Japan’s WWII Dead Recovered from Sunken Ship in Micronesia; Diver Photos of Remains on Social Media Seen as Problem

Manabu Kato / The Yomiuri Shimbun
Tourist divers gather around the Aikoku Maru, where skulls and other remains are seen, in the Federated States of Micronesia on Monday. The remains were later collected by divers contracted by the Health, Labor and Welfare Ministry.
The Yomiuri Shimbun

FEDERATED STATES OF MICRONESIA — Divers have recovered remains of those killed in the Pacific War from the sunken Japanese ship Aikoku Maru for the first time in 30 years. The recovery follows similar dives on other sunken ships as part of a project by the Health, Labor and Welfare Ministry.

The ministry is strengthening its efforts to collect war dead remains as divers in recent years have posted photos of them on social media, where they have spread. Divers were also seen gathering around the remains at the site on Monday.

The Chuuk Islands, formerly Truk Islands, are now part of the Chuuk State of the Federated States of Micronesia. The Japanese Combined Fleet had a base on the islands during the war, and about 40 of its ships were sunk during a U.S. aircraft carrier strike group attack from February 17 to 18 in 1944. The Aikoku Maru, a civilian ship that had been requisitioned by the military, was one of these ships. The remains of 349 people were recovered in the 1980s, and six more were recovered in 1994, according to the ministry.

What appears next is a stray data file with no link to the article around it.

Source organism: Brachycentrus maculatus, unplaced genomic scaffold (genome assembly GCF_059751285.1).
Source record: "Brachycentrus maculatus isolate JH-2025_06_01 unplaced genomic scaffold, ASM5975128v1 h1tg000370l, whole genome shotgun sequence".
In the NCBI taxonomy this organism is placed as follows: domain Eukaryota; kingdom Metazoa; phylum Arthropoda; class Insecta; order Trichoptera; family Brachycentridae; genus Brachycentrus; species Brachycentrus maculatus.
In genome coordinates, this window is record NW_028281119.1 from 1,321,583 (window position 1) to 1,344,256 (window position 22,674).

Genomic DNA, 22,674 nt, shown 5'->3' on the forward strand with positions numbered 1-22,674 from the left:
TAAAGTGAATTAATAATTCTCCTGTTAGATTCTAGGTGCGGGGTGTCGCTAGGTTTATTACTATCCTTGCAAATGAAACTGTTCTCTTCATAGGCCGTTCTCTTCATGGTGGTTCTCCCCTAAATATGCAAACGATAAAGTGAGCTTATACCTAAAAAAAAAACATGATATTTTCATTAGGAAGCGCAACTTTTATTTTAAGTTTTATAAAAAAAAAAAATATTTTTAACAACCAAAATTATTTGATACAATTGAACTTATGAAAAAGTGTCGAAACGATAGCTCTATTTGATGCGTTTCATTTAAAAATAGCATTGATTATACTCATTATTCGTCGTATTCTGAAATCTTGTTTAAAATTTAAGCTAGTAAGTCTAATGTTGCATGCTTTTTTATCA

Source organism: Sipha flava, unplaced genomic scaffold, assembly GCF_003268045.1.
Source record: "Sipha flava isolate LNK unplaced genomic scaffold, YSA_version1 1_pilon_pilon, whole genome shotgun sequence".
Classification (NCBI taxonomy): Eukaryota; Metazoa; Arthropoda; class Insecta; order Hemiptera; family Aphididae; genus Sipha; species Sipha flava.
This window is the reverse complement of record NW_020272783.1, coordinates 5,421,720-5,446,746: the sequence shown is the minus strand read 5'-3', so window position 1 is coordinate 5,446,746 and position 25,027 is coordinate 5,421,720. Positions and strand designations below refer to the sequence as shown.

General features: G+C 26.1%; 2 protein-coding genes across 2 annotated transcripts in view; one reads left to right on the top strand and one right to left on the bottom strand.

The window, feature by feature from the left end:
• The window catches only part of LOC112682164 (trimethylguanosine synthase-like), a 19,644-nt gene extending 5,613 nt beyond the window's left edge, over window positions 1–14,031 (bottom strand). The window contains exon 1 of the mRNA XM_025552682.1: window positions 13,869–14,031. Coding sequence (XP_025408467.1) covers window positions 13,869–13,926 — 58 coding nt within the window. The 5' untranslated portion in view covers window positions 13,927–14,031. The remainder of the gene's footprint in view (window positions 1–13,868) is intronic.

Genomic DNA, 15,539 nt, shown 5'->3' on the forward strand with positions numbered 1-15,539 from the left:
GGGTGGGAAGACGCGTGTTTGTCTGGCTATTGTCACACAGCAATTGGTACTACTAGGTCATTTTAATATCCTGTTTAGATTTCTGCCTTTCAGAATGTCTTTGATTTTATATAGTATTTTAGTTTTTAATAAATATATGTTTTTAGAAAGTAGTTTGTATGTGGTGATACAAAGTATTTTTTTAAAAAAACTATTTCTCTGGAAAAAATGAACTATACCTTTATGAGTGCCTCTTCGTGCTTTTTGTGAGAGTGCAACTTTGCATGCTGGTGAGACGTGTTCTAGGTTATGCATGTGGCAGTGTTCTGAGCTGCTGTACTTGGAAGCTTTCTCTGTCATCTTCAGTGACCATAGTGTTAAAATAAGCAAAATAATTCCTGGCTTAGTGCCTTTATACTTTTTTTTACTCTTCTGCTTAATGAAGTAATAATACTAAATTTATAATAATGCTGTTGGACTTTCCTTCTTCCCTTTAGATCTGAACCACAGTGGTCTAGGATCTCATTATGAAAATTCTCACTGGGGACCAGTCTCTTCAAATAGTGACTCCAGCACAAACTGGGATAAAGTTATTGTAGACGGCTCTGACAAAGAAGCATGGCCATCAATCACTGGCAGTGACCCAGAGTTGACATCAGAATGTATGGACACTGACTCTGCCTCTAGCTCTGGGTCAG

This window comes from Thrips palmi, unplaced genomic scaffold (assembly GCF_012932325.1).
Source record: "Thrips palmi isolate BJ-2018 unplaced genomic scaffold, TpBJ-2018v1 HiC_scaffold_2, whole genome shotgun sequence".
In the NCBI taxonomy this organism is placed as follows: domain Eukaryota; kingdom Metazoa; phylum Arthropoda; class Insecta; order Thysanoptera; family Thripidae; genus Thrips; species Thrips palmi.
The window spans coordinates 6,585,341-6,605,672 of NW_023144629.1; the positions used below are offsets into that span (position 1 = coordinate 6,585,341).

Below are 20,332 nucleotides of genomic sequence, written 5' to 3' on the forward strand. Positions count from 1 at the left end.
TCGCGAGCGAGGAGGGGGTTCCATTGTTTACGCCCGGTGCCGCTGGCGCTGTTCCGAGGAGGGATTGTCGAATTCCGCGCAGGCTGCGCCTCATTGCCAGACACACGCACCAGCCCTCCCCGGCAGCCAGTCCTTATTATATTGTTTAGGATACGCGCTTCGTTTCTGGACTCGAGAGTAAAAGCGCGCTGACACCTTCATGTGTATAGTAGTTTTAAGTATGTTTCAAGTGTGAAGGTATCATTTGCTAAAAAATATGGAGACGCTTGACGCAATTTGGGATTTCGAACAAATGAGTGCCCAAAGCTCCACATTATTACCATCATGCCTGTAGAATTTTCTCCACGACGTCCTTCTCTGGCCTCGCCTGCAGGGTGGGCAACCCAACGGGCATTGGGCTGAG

The ministry works to recover undersea remains whenever it becomes aware of cases that jeopardize the dignity of the war dead, such as through exposure to divers. The current survey, being conducted from June 13 until Thursday, is part of that effort. The remains of 16 people from the Aikoku Maru and one person from another ship had been recovered as of Monday. What appeared to be the remains of many others have been discovered at the Aikoku Maru, and the ministry is hurrying to collect them.

The ministry will bring the remains back to Japan and use DNA testing to determine their identities.

As of last fiscal year, only 685 remains from ships sunk in past wars had been recovered, and an estimated 300,000 remains still lie at sea.